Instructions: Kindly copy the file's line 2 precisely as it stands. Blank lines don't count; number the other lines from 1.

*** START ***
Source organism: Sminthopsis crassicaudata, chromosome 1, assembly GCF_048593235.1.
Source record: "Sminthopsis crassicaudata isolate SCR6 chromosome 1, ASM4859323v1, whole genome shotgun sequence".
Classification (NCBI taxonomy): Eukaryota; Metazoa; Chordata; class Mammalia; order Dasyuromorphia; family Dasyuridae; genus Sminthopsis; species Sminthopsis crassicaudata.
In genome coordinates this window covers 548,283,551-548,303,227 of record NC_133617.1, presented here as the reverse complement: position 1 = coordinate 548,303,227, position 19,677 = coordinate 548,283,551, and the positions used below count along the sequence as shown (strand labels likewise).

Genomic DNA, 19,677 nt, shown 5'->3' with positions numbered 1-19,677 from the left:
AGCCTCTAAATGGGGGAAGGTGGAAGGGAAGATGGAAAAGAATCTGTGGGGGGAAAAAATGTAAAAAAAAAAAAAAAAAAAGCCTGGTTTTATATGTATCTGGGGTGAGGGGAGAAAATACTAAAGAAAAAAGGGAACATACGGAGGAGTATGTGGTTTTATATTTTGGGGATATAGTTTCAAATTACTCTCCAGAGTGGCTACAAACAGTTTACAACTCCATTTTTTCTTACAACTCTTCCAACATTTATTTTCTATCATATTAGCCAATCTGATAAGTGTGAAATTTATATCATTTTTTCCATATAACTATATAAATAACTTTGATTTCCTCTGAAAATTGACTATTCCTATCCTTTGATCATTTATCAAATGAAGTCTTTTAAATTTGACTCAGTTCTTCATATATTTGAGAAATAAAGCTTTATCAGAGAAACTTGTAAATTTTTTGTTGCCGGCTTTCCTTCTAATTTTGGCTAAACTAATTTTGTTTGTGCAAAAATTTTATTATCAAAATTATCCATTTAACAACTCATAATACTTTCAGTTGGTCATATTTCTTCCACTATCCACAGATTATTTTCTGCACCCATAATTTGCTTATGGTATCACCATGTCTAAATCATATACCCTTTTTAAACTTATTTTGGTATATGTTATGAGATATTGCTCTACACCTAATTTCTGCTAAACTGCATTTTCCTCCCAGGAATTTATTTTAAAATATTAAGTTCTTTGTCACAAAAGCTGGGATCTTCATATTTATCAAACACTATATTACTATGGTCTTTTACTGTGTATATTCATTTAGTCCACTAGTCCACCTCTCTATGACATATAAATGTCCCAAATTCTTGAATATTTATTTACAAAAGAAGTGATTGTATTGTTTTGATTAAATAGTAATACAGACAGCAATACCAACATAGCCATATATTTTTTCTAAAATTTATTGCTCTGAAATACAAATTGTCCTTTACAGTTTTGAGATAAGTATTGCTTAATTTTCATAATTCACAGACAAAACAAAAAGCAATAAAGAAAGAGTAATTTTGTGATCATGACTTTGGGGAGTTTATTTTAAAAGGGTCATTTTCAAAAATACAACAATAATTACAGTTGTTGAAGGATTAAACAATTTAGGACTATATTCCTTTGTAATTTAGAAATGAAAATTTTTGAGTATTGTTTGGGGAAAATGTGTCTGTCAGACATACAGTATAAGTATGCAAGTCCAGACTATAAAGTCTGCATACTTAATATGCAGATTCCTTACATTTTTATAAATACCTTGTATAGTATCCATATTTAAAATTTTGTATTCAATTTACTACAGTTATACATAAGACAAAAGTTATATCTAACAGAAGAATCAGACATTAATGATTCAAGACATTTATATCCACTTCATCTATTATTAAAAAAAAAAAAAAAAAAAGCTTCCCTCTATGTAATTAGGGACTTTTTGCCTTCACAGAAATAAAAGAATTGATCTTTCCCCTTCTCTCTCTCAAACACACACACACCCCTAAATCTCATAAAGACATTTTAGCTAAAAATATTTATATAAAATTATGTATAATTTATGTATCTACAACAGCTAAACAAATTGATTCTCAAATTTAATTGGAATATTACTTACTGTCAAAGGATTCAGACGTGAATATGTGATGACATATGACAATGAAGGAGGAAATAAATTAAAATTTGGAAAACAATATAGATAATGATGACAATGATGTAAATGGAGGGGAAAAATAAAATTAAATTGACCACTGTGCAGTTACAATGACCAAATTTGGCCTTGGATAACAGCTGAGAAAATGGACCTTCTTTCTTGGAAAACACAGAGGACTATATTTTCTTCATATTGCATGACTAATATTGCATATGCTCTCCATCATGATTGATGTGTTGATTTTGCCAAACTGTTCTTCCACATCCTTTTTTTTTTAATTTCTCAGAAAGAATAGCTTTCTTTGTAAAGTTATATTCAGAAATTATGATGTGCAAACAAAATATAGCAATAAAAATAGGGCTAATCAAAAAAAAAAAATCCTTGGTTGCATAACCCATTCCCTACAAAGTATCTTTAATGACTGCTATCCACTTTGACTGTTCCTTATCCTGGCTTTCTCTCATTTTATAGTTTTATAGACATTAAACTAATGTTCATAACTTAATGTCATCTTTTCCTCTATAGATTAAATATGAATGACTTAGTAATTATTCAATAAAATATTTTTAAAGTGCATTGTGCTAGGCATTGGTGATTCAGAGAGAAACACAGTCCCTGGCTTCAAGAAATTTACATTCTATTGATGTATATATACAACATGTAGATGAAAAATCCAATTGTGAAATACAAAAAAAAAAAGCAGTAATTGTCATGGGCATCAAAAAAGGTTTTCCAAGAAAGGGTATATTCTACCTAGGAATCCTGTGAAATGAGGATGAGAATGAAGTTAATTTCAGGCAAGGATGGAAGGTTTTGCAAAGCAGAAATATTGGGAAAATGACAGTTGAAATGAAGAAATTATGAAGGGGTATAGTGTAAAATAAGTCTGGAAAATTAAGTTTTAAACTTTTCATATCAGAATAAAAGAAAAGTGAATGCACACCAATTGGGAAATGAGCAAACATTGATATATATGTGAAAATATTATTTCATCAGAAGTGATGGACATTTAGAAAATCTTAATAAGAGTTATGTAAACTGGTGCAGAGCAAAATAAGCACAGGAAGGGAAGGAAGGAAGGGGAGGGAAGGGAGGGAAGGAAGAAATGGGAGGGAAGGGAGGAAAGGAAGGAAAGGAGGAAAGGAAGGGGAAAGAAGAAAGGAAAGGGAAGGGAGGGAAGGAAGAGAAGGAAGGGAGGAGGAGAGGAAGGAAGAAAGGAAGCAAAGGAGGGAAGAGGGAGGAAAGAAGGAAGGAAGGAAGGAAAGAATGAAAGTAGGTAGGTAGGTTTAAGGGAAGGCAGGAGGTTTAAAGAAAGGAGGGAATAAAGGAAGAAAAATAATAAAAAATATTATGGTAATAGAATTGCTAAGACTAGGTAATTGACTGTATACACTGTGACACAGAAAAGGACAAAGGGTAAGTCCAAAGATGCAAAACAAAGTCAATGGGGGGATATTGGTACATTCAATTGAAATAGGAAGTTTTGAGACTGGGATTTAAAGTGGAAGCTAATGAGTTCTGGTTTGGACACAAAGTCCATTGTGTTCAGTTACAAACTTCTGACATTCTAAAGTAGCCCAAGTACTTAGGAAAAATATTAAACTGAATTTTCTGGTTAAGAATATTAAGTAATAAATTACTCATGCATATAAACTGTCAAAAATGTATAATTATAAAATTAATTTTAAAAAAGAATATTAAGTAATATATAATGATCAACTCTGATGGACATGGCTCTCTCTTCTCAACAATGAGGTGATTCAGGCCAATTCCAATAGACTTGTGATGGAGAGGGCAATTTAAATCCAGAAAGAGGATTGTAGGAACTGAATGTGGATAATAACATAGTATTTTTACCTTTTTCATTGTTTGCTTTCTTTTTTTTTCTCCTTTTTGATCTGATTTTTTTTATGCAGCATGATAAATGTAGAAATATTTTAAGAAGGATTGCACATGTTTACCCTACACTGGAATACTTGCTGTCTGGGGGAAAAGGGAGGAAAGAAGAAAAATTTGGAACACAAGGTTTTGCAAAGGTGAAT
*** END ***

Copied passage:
Source record: "Sminthopsis crassicaudata isolate SCR6 chromosome 1, ASM4859323v1, whole genome shotgun sequence".